1 of 1 people found the following review helpful
An interesting and inspiring book by a leading authority,
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This review is from: The Sidhe: Wisdom from the Celtic Otherworld (Paperback)
Firstly I have given this five stars as being familiar with John Matthews other works I absolutely love his writing style and general delivery of what in some of his other works is complex material. This book I approached with trepidation for even though I have read many texts ranging eclectically across a broad landscape of what for want of a better term I will call the mystical, I have not to date read much about the faery realm. I have to admit that at first I wondered whether this was a fictional work and that in my initial perusal I had missed this fact. I checked the blurb for confirmation and found that this was not the case, and in fact it was at this point that I was drawn back to my original reason for picking the title during what was for me a fairly usual trawl through the joys that Amazon have to offer the dedicated book lover - my wife would more likely say obsessive. I recalled that there was no discernible reason, I was in fact drawn to the book. Having ordered it I was for a moment tempted to cancel the order as a mistake, but somehow I just didn't. Some people reading this are now, I feel sure, thinking that this chap is a little wacko, or soaked up a little too much moonshine - in my case that would actually be mead, but no I assure you that was just the way it was for me. Anyway back to the book. Having discovered that this was not an overtly fictional account I then wondered whether it was allegorical in some way, and in truth that still seems possible, but in my final deliberation I am inclined to think of the whole project as one of those marvellous accounts of interaction between realities other than the visible surrounding us in our everyday lives. At a time when so much of the accepted wisdom is in melt down wouldn't we be more likely to have meetings with those beings who we normally perceive of as populating the myths and tales of our ancient land. The truth is likely to be stranger than fiction, and if you are a little sceptical about the idea that there are other undiscerned aspects of reality that is really healthy, but what really counts is what you choose to do next. Maybe there are a couple of choices: One go back to sleep - no offence intended; Two, find out more, and this book may just be the starting point of what promises to be a great journey that will inevitably lead you inward to a previously inperceptable internal landscape and outward with new vision to view an expanded external vista.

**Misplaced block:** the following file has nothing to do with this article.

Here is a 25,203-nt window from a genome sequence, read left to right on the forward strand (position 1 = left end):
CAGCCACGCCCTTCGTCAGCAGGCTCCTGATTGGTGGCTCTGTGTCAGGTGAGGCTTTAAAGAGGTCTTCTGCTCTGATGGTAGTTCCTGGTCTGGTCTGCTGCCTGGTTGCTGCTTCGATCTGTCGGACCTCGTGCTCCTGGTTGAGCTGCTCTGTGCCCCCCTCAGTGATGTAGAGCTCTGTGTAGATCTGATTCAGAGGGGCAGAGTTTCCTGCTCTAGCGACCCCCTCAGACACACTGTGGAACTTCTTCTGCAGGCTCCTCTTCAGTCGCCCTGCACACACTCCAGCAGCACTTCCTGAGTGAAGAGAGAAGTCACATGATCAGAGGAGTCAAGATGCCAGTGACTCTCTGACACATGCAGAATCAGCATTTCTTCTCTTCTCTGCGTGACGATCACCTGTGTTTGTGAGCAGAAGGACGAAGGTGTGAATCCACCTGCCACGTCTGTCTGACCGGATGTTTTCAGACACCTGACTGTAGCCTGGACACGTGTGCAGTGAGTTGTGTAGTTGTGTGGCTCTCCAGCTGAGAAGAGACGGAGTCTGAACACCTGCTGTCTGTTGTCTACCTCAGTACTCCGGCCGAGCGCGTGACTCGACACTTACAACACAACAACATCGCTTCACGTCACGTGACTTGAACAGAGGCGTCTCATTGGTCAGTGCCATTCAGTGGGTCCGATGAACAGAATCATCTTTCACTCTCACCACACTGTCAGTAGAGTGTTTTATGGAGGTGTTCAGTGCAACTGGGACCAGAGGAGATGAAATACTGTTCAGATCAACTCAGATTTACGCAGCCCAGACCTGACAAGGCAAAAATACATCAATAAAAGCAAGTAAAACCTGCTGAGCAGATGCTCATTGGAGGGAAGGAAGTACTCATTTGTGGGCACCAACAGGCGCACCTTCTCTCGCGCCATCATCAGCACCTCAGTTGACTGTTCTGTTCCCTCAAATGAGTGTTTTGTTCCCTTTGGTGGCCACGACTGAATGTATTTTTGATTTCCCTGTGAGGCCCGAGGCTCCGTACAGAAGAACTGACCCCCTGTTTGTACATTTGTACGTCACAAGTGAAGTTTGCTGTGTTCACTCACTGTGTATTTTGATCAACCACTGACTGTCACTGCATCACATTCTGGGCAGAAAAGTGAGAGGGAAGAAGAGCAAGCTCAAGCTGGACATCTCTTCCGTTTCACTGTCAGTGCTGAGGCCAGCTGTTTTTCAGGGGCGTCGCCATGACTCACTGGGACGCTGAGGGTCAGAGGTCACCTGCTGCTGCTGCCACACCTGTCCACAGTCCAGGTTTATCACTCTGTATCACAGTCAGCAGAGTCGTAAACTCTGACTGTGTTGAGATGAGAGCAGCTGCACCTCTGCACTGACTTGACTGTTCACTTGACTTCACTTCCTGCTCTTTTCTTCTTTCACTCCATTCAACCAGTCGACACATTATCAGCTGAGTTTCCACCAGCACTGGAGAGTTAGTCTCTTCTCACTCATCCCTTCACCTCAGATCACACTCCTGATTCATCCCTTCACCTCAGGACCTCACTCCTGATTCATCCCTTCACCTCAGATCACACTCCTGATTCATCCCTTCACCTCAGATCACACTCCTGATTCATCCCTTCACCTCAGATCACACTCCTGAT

By the way in response to another reviewers comment, I agree that too many of us Brits can be backward in coming forward to offer our opinion on such written material, but maybe there is something deeper at work; we have always been good at the considered and the reserved, hence our kinship to the esoteric and the hidden - just a thought, rather than a defence, as I don't see a need to be defensive.